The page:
# Ding Dong~ What is Sound?

Everyday, we’re bombarded by all sorts of sounds, a lot of which we can’t actually hear. Humans’ hearing ranges from 30 hertz up to 19,000 hertz, making us have one of the widest range but dogs, for example can hear up to 50,000 hertz and elephants can hear pitches as low as 17 hertz. As a fun exercise, try using a tone generator to determine your upper and lower ranges of hearing. (I can reach from 30 hertz to 18,384). But what exactly are hertz and what are they measuring? To understand that, remember that sound is there’s a few very important terms - frequency, wave length, and cycle. A wavelength is the length between two consecutive peaks, or crests, of a wave. A cycle refers to one wavelength. Frequency is how many cycles a wave does over a given time. With all of that in mind, hertz is simply the SI (or standard) unit for frequency for one second. In other words, hertz measures cycles per second.

Fun with Sounds

Even though humans cannot hear the entire spectrum of sounds, we’ve made plenty of inventions that can produce soundwaves of all hertz. Here’s a couple ordered from lowest to high frequency.

Sonar: Sonars mimic echolocation used by whales to “see” long distances underwater. Active sonar produces a low frequency of sound and waits for the sound to bounce back. Then, judging by the strength and timing of the received signal, the transmitter can deduce where an object is. Passive sonar, used for stealthy military operations, doesn’t produce its own signal. Instead, it listens for other things to make noise. However, by itself, passive sonar cannot calculate the distance or location of an object.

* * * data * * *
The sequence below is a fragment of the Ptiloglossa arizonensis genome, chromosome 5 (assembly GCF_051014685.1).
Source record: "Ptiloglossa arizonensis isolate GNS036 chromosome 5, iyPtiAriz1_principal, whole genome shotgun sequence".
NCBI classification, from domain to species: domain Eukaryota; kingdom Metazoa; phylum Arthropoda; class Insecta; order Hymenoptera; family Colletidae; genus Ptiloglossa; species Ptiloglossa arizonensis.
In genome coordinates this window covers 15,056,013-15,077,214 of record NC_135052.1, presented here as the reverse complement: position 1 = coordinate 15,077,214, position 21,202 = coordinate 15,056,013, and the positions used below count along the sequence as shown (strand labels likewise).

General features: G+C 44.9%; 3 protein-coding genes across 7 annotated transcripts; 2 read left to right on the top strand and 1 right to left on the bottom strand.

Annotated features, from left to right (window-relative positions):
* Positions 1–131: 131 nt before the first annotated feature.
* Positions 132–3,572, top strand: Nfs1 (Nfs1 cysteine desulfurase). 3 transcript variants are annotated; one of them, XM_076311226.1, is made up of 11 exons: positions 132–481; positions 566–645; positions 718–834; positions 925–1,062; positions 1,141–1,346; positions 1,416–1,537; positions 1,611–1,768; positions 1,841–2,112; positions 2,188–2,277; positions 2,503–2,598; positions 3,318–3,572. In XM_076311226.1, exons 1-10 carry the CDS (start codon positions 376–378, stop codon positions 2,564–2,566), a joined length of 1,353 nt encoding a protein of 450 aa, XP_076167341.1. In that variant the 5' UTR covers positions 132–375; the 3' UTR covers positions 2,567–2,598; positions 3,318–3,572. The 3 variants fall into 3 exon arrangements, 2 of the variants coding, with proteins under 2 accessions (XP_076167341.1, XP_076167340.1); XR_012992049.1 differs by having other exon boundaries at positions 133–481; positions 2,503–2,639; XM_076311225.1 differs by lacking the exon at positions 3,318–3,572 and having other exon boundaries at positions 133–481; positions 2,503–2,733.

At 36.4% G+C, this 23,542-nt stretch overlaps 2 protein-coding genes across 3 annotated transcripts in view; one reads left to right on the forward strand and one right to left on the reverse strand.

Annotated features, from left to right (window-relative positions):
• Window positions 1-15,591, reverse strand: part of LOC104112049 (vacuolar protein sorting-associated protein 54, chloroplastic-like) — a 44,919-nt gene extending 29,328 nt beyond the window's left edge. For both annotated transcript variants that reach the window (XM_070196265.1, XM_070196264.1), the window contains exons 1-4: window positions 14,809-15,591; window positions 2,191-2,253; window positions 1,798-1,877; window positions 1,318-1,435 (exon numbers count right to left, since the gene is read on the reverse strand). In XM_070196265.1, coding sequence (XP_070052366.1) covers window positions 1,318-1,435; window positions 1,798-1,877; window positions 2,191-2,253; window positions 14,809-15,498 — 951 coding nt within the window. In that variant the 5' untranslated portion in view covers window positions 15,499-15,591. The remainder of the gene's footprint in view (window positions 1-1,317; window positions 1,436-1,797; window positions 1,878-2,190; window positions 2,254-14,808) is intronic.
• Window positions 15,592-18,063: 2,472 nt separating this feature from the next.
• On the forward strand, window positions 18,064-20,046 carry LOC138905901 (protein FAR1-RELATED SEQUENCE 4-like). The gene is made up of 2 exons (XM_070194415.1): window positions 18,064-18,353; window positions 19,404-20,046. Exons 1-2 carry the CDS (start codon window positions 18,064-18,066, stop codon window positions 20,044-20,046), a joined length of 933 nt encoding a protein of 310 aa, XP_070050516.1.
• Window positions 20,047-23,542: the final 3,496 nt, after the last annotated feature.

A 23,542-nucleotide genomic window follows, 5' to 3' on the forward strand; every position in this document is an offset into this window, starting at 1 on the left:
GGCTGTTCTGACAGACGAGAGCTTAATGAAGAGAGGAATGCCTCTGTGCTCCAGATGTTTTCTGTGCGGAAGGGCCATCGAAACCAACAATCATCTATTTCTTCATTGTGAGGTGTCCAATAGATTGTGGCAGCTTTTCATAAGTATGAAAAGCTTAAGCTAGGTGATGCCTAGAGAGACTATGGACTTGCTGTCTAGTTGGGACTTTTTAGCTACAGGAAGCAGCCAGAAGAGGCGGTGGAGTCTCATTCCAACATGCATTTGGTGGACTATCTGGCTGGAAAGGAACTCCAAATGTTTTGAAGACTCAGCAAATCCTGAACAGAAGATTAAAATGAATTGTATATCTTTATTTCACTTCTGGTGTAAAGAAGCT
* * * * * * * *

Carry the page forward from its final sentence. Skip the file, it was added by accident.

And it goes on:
Music: Of course we’ve all listened to music but we may struggle to pin down what exactly differentiates music from noise. For example, is a rubber chicken playing C less musical than it being played on a piano? What’s so special about 261.625 hertz that makes us think of the note Middle C regardless where we hear it even though we know it sounds so different over different instruments?  Without getting too technical, the reason lies 3 main factors, two of which are illustrated below.

Look at sounds that play along with the main frequency, also known as the harmonics. Notice that different instruments have different intensities and harmonics that go with the “fundamental” or main note (in this case A). Other things that factor into the overall sound of the note which aren’t represented in these diagrams are the attack, the time it takes to reach its maximum intensity, and sustain, how long the note lasts for. A combination of all of these individualize each instrument.

Dog whistle: Dog whistles produce sounds as high as around 50,000 hertz. This is way higher than humans are able to hear so we cannot hear more than a hiss of air rushing through the device. Dogs have evolved such capabilities due to their hunting roots, because their ears were honed to listen to the high squeaks of small animals.

Mathias, K. (2018, October 28). What Is The Sound Of An Instrument? Retrieved October 13, 2020, from https://audiouniversityonline.com/why-do-instruments-sound-different/

Sawchuk, D. (2018, November 05). Blue Sky Science: How can dogs hear a dog whistle but people cannot? Retrieved October 13, 2020, from https://lompocrecord.com/news/science/blue-sky-science-how-can-dogs-hear-a-dog-whistle-but-people-cannot/article_8b57a793-d47f-5b1a-9c00-982856303513.html

Understanding Hertz. (n.d.). Retrieved October 13, 2020, from https://www.controlnoise.com/support-tools/about-sound-waves/understanding-hertz/

US Department of Commerce, N. (2013, June 01). What is sonar? Retrieved October 13, 2020, from https://oceanservice.noaa.gov/facts/sonar.html

Resources

Some Sciency Ponderings

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